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Tutira Mai Nga Iwi (Line up together, people): Constructing New Zealand identity through commercial radio
This article addresses a controversy within New Zealand radio broadcasting policy. As part of its activities to ensure the promotion of New Zealand content in the media, the non-government public organisation New Zealand On Air funds music recordings, promotional videos, album promotion
and radio airplay initiatives targeted at the commercial broadcasting sector within that country. Supporters of the organisation, and its music sector agent provocateur Brendan Smyth, point to the increase in New Zealand music sales, improved concert attendance and greatly enhanced representation
in mainstream media and popular culture as evidence of the scheme's resounding success. In some popular music genres, New Zealand content has increased from under 2 representation on commercial radio playlists to over 20. Detractors argue that in attempting to increase the quantity of New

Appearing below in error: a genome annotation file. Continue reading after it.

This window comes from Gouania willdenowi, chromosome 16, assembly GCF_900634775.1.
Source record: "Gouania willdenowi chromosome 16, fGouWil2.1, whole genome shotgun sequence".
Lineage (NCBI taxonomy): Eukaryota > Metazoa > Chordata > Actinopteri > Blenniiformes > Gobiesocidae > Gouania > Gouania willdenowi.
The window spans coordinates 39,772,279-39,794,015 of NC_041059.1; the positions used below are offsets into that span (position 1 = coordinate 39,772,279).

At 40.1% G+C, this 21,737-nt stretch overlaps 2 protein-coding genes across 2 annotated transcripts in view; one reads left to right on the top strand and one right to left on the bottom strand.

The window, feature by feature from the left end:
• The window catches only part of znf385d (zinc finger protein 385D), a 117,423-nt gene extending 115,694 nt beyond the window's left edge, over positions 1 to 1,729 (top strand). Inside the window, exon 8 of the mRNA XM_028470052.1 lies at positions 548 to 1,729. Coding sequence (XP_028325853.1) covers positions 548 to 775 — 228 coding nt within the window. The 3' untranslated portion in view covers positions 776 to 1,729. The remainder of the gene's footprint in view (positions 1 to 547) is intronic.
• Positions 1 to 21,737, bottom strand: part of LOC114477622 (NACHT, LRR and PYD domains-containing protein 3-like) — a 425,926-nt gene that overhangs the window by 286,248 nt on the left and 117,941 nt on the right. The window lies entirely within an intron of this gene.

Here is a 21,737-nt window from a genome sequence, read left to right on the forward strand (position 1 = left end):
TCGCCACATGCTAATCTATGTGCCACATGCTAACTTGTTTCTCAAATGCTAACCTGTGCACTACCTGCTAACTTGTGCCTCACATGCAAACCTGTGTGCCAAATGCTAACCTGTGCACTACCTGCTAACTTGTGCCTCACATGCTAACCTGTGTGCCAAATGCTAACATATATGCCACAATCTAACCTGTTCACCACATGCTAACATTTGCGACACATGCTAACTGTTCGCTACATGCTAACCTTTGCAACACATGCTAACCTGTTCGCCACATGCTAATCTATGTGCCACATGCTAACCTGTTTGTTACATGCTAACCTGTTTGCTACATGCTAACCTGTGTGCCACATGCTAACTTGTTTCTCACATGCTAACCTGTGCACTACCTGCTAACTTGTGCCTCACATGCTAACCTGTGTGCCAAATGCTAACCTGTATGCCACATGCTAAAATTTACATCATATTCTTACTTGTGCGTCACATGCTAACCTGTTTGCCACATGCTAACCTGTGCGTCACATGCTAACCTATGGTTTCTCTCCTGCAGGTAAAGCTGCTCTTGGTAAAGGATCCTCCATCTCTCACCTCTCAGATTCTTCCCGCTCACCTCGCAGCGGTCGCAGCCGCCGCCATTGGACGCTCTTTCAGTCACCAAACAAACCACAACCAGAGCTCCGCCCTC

Zealand-sourced music that is broadcast, funders have favoured to the point of exclusion music that emulates international repertoire in order to appeal to conservative radio programmers, and in so doing have decimated that which makes New Zealand popular music uniquely kiwi. The article seeks
to shed light upon the conditions and decisions that led to this situation, rather than attempt to reconcile these two divergent positions. However, it also endeavours to point to some possible lessons that may be found in the case of New Zealand music radio for broadcasting policy-makers
and those who would seek to promote local music through radio programming interventions. The title of this article refers to a popular traditional Maori song often used in a powhiri ceremony, greeting newcomers to the marae. An exchange of songs takes place, and Tutira Mai is the Maori language
song most often learned by non-Maori speakers for the occasion. It is thus ingrained in both Maori and non-Maori New Zealand culture alike and is taken here as symbolic of a coherent bicultural New Zealand-ness, as problematic as that concept may be.
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The Radio Journal is committed to high-quality, diverse research in the arena of sound broadcasting. The journal is published in association with the Radio Studies Network, the UK's association for researchers and teachers involved in radio studies. Articles examine all aspects of audio media from practice and production in the industry to approaches towards teaching radio studies in institutions.
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